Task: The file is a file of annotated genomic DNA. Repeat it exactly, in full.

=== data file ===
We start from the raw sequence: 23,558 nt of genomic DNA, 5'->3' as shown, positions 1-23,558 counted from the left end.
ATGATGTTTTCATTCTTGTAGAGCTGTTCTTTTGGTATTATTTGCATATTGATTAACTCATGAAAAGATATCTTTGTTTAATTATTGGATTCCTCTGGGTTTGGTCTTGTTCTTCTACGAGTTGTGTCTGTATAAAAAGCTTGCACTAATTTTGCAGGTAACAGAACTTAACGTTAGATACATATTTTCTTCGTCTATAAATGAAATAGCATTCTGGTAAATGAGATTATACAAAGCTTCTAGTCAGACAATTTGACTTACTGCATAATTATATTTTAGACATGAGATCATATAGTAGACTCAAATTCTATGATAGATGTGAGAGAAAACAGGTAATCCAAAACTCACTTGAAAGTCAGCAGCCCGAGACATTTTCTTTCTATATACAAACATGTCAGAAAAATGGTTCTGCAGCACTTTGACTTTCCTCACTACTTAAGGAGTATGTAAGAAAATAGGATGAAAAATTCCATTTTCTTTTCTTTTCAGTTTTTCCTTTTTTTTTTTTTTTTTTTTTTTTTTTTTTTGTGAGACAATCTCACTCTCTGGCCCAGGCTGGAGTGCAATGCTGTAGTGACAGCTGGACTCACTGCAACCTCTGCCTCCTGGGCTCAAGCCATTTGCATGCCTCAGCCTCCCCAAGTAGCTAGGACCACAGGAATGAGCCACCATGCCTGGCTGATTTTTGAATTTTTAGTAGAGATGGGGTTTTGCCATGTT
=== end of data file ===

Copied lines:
We start from the raw sequence: 23,558 nt of genomic DNA, 5'->3' as shown, positions 1-23,558 counted from the left end.
ATGATGTTTTCATTCTTGTAGAGCTGTTCTTTTGGTATTATTTGCATATTGATTAACTCATGAAAAGATATCTTTGTTTAATTATTGGATTCCTCTGGGTTTGGTCTTGTTCTTCTACGAGTTGTGTCTGTATAAAAAGCTTGCACTAATTTTGCAGGTAACAGAACTTAACGTTAGATACATATTTTCTTCGTCTATAAATGAAATAGCATTCTGGTAAATGAGATTATACAAAGCTTCTAGTCAGACAATTTGACTTACTGCATAATTATATTTTAGACATGAGATCATATAGTAGACTCAAATTCTATGATAGATGTGAGAGAAAACAGGTAATCCAAAACTCACTTGAAAGTCAGCAGCCCGAGACATTTTCTTTCTATATACAAACATGTCAGAAAAATGGTTCTGCAGCACTTTGACTTTCCTCACTACTTAAGGAGTATGTAAGAAAATAGGATGAAAAATTCCATTTTCTTTTCTTTTCAGTTTTTCCTTTTTTTTTTTTTTTTTTTTTTTTTTTTTTTGTGAGACAATCTCACTCTCTGGCCCAGGCTGGAGTGCAATGCTGTAGTGACAGCTGGACTCACTGCAACCTCTGCCTCCTGGGCTCAAGCCATTTGCATGCCTCAGCCTCCCCAAGTAGCTAGGACCACAGGAATGAGCCACCATGCCTGGCTGATTTTTGAATTTTTAGTAGAGATGGGGTTTTGCCATGTT